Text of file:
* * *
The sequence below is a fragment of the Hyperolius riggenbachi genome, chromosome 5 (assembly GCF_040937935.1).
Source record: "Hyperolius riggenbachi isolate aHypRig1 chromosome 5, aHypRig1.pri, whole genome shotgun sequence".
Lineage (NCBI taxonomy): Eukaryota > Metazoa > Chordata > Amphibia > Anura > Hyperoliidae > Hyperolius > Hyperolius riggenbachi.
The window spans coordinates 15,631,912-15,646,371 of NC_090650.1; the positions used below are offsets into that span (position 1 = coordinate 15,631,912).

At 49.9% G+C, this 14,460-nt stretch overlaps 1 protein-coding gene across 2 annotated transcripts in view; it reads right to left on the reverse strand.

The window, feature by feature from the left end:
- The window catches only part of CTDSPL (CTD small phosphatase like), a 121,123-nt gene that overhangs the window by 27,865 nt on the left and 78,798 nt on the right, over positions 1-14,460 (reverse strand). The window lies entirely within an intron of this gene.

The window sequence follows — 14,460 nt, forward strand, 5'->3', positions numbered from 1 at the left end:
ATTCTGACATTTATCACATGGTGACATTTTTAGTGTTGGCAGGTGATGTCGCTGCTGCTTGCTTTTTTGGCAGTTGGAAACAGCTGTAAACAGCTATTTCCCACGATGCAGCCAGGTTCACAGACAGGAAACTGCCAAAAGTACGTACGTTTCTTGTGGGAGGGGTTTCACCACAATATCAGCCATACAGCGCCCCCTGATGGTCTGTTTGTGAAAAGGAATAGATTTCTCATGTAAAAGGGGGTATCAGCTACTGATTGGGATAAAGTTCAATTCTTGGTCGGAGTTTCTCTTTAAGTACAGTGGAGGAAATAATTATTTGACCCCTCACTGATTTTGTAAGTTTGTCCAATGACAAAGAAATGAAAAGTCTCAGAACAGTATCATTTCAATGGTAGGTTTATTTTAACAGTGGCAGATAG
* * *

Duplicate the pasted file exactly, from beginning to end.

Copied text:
The sequence below is a fragment of the Hyperolius riggenbachi genome, chromosome 5 (assembly GCF_040937935.1).
Source record: "Hyperolius riggenbachi isolate aHypRig1 chromosome 5, aHypRig1.pri, whole genome shotgun sequence".
Lineage (NCBI taxonomy): Eukaryota > Metazoa > Chordata > Amphibia > Anura > Hyperoliidae > Hyperolius > Hyperolius riggenbachi.
The window spans coordinates 15,631,912-15,646,371 of NC_090650.1; the positions used below are offsets into that span (position 1 = coordinate 15,631,912).

At 49.9% G+C, this 14,460-nt stretch overlaps 1 protein-coding gene across 2 annotated transcripts in view; it reads right to left on the reverse strand.

The window, feature by feature from the left end:
- The window catches only part of CTDSPL (CTD small phosphatase like), a 121,123-nt gene that overhangs the window by 27,865 nt on the left and 78,798 nt on the right, over positions 1-14,460 (reverse strand). The window lies entirely within an intron of this gene.

The window sequence follows — 14,460 nt, forward strand, 5'->3', positions numbered from 1 at the left end:
ATTCTGACATTTATCACATGGTGACATTTTTAGTGTTGGCAGGTGATGTCGCTGCTGCTTGCTTTTTTGGCAGTTGGAAACAGCTGTAAACAGCTATTTCCCACGATGCAGCCAGGTTCACAGACAGGAAACTGCCAAAAGTACGTACGTTTCTTGTGGGAGGGGTTTCACCACAATATCAGCCATACAGCGCCCCCTGATGGTCTGTTTGTGAAAAGGAATAGATTTCTCATGTAAAAGGGGGTATCAGCTACTGATTGGGATAAAGTTCAATTCTTGGTCGGAGTTTCTCTTTAAGTACAGTGGAGGAAATAATTATTTGACCCCTCACTGATTTTGTAAGTTTGTCCAATGACAAAGAAATGAAAAGTCTCAGAACAGTATCATTTCAATGGTAGGTTTATTTTAACAGTGGCAGATAG